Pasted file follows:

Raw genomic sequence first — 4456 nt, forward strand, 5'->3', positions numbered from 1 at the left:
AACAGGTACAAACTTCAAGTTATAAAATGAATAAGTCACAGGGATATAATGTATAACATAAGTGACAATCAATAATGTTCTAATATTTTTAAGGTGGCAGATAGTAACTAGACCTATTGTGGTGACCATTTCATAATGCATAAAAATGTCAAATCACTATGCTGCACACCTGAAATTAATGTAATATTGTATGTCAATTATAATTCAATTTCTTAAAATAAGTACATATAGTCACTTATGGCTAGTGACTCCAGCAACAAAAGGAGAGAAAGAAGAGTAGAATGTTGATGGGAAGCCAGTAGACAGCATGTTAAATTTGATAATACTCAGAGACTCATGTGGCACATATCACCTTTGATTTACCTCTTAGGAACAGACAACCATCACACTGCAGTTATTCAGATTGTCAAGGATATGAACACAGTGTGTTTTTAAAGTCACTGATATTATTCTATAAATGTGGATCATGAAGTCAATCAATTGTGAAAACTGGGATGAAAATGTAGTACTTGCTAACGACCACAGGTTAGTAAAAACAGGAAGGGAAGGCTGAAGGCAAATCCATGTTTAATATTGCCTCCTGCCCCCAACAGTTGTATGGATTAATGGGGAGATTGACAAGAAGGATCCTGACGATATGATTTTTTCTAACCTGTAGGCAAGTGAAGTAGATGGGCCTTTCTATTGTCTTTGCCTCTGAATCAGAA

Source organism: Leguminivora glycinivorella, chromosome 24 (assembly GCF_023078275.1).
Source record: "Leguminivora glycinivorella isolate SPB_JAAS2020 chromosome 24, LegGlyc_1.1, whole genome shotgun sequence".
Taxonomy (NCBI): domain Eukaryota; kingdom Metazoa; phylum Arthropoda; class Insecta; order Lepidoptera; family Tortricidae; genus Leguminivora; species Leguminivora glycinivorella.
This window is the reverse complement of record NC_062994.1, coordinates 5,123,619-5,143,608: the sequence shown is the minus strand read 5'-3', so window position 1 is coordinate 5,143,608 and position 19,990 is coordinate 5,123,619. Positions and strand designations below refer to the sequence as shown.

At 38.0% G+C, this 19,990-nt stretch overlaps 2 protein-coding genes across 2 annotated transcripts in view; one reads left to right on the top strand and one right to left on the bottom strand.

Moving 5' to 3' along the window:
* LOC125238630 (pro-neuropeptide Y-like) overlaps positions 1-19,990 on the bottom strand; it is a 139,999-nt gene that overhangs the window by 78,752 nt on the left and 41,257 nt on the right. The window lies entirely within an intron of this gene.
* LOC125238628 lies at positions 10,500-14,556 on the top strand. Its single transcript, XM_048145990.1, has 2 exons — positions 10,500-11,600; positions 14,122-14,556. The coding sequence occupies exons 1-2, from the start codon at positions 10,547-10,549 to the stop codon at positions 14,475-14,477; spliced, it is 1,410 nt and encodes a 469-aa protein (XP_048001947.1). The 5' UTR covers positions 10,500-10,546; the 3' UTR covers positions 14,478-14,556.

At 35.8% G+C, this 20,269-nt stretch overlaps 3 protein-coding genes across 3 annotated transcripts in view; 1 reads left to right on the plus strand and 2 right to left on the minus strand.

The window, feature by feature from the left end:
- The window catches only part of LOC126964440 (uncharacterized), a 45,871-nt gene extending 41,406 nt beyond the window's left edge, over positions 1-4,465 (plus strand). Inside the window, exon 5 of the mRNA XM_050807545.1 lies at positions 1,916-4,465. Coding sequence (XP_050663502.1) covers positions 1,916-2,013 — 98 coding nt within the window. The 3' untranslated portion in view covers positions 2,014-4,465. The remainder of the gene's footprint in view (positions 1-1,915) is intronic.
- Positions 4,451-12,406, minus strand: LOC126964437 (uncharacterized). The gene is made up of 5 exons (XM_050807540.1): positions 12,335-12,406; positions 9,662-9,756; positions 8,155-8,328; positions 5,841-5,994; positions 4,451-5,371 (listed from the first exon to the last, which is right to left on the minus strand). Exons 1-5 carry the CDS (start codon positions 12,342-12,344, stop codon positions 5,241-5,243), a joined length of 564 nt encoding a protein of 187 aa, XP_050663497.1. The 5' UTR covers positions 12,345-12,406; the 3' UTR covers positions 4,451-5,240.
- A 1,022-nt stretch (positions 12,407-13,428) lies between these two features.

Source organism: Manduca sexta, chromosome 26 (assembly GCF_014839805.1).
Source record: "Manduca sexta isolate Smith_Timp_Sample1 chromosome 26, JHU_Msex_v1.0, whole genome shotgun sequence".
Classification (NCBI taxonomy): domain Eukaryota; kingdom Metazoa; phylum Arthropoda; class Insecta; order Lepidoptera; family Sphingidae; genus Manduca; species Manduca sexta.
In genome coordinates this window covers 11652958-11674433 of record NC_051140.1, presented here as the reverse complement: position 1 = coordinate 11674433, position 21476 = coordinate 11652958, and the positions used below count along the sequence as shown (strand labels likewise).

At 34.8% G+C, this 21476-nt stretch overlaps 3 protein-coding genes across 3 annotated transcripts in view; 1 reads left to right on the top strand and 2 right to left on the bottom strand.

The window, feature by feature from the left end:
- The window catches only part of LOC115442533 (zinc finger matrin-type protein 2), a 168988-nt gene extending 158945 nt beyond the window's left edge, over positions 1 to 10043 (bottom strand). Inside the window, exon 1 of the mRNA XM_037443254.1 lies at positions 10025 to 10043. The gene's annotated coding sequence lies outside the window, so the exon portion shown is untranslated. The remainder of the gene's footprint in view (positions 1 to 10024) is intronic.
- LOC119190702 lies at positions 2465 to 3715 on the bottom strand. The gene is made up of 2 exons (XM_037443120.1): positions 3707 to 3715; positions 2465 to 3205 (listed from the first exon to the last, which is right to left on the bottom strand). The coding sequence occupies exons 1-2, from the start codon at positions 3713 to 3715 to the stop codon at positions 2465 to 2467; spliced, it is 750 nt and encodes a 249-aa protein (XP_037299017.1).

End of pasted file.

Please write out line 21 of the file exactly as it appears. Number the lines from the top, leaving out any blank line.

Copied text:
The window, feature by feature from the left end: